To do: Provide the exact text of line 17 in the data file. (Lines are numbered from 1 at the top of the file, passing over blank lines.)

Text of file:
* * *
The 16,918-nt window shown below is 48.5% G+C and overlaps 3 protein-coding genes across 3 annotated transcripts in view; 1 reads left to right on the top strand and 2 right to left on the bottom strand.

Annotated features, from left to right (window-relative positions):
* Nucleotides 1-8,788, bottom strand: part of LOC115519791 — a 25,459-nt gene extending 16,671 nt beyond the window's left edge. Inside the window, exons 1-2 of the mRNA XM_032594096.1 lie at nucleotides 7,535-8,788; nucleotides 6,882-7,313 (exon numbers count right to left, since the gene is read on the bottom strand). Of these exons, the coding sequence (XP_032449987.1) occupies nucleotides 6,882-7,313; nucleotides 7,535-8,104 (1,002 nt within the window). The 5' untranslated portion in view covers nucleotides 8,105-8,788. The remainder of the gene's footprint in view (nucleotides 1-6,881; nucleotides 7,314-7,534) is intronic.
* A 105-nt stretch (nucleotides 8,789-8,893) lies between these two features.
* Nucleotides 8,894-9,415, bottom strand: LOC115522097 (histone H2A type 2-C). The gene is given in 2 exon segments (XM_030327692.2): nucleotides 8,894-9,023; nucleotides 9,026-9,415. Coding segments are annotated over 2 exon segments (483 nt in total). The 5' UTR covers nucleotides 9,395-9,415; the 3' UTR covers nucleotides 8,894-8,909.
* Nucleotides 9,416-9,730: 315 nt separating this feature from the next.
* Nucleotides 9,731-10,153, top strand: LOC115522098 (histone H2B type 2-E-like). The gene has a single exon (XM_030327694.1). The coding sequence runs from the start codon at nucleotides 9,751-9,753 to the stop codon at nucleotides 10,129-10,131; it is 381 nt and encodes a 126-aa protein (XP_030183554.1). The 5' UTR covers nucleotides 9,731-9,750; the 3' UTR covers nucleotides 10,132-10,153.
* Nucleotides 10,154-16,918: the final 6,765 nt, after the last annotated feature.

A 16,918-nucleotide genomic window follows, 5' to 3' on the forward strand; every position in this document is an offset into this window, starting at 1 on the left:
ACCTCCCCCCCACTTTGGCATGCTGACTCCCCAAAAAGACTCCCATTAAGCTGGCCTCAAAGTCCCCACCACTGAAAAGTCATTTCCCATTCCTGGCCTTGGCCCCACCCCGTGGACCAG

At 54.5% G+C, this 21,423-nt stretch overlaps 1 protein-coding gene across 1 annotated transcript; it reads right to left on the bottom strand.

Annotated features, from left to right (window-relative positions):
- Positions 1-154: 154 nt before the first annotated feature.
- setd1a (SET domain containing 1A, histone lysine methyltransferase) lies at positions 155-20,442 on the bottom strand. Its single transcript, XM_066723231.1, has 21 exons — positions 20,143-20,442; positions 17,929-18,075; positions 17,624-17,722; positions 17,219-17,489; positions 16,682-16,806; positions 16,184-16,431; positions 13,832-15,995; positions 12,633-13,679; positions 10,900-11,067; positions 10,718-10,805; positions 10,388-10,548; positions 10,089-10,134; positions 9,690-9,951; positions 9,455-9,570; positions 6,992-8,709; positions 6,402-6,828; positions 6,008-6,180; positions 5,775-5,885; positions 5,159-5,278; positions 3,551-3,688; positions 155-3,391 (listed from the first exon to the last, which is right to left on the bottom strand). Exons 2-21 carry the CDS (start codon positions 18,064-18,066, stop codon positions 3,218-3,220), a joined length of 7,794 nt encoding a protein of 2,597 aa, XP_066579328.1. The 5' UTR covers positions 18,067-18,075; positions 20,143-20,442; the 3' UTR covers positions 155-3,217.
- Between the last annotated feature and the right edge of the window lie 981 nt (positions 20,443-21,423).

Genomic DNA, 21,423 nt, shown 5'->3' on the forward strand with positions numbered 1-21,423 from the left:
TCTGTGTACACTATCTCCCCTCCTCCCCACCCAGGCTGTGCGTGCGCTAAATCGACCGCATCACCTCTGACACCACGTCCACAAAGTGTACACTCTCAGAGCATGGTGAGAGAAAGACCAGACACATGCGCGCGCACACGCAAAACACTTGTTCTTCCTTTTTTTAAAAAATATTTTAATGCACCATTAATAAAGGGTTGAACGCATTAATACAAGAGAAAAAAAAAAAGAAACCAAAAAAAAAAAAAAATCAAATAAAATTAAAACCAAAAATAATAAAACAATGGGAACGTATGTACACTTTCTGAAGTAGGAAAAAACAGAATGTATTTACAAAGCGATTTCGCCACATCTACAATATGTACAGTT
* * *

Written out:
TCTGTGTACACTATCTCCCCTCCTCCCCACCCAGGCTGTGCGTGCGCTAAATCGACCGCATCACCTCTGACACCACGTCCACAAAGTGTACACTCTCAGAGCATGGTGAGAGAAAGACCAGACACATGCGCGCGCACACGCAAAACACTTGTTCTTCCTTTTTTTAAAAAATATTTTAATGCACCATTAATAAAGGGTTGAACGCATTAATACAAGAGAAAAAAAAAAAGAAACCAAAAAAAAAAAAAAATCAAATAAAATTAAAACCAAAAATAATAAAACAATGGGAACGTATGTACACTTTCTGAAGTAGGAAAAAACAGAATGTATTTACAAAGCGATTTCGCCACATCTACAATATGTACAGTT